Negative interest rates are likely to persist as two central banks reiterated their commitment and a third, the Bank of Japan (BOJ), could do the same this week. Sweden’s central bank maintained a -0.5% benchmark short-term interest rate and a -1.25% bank deposit rate but boosted its bond purchase program, and the European Central Bank (ECB) took a market-friendly turn as well by announcing easier than expected qualifying terms for corporate bond purchases.
Negative interest rate policies have had profound implications for bond investors thus far, but limited benefits for the economies intended to gain from them. Over the past two-and-a-half years, five countries have initiated the negative rates experiment, with Japan the most recent after cutting rates into negative territory in January 2016 [Figure 1]. By comparison, the Federal Reserve (Fed) pays a +0.5% deposit rate to banks who park excess cash at the Fed.
WHY NEGATIVE RATES?
Increasing bank lending is one of the main goals of charging banks negative interest rates to keep their excess cash parked at a country’s central bank. The negative rate is intended to motivate banks to lend out funds in an effort to boost economic growth. A secondary, but less publicized, motive is to weaken a domestic currency. The ECB cut bank lending rates into negative territory in mid-2014, less than two months after the euro flirted with 1.40 versus the U.S. dollar, at that time a three-year high. A weaker currency can not only boost a country’s exports but may also boost inflation – another goal of central bankers in countries facing deflationary threats.
IS IT WORKING?
Although the jury is still out on the ultimate effectiveness of negative interest rates, early results are questionable. Measured by bank lending to the private sector and inflation, early results are slightly disappointing for the ECB and the BOJ. The ECB’s many policy tools—including bond purchases, targeted lending programs, and negative interest rates—are having a positive impact as Euro Area lending to both individuals and non-financial corporations has improved. Despite the improvement, results are still lackluster overall, with lending to individuals up 2.1% annualized and lending to institutions flat at 0% (i.e., stopped decelerating), both annualized through the end of February 2016. This helps explain why the ECB took bold action in March 2016 by cutting rates further into negative territory and boosting its bond buying program.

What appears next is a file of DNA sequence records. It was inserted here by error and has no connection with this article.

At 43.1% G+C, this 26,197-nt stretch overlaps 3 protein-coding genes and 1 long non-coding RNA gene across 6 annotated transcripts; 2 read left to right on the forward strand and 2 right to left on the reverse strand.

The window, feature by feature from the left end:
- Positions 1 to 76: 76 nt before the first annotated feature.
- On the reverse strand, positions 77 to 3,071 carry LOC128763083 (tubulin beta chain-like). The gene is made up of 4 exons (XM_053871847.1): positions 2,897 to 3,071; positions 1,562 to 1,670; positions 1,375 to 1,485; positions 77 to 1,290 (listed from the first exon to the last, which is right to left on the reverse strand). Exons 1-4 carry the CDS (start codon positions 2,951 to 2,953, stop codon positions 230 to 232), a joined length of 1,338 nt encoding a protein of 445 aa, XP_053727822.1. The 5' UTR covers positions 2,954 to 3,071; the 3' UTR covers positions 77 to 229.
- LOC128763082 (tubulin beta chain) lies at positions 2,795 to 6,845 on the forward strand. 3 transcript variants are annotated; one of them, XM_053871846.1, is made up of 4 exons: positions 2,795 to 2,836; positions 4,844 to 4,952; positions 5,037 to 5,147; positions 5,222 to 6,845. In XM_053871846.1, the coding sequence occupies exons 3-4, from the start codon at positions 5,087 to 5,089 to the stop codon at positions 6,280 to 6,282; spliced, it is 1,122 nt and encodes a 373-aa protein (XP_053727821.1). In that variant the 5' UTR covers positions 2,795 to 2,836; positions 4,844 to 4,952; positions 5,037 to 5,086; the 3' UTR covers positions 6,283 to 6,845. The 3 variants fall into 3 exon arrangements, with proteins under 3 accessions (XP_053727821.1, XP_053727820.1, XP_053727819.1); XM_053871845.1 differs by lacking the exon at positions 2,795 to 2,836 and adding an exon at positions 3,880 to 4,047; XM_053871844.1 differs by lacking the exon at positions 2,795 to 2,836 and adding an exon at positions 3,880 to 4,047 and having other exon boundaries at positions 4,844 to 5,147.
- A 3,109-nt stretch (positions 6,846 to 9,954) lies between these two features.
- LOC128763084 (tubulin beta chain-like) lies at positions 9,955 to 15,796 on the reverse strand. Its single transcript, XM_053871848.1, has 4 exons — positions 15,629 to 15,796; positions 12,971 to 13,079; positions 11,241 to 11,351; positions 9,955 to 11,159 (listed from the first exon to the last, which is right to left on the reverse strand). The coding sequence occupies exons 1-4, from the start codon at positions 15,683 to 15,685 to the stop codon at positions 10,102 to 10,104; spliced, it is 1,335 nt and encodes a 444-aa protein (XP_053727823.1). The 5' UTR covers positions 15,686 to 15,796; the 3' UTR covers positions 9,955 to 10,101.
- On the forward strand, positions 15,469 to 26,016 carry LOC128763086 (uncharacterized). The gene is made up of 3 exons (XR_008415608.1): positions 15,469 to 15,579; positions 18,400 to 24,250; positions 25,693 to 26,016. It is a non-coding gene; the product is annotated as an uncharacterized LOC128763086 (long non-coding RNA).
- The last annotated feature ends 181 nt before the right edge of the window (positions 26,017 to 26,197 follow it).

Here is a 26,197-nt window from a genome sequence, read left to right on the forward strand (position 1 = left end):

Inflation readings also show that negative rates are not having the intended effect. Annualized inflation is still hovering near zero in both Japan and Europe, where it has been since the middle of 2015, suggesting that demand remains weak, a problem that negative rates may not be entirely capable of fixing. Deflation may have been averted but inflation has yet to materialize despite aggressive action from central banks.
When the BOJ ushered in negative interest rates in late January 2016, market reaction was decidedly negative. A loss of confidence in central banks was partly to blame for market volatility early in 2016. Rate cuts further into negative territory could erode investor confidence without some signs current policy is working.
Instituting negative interest rates policy has had knock-on effects for investors. Keep in mind that the vast majority of banks (in areas where negative deposit rates exist) do not impose negative interest rates on consumer deposits. In some cases, banks look to recoup negative rates by charging higher fees elsewhere or passing them along to institutional clients. Still, the policies have impacted financial markets in a few ways, including: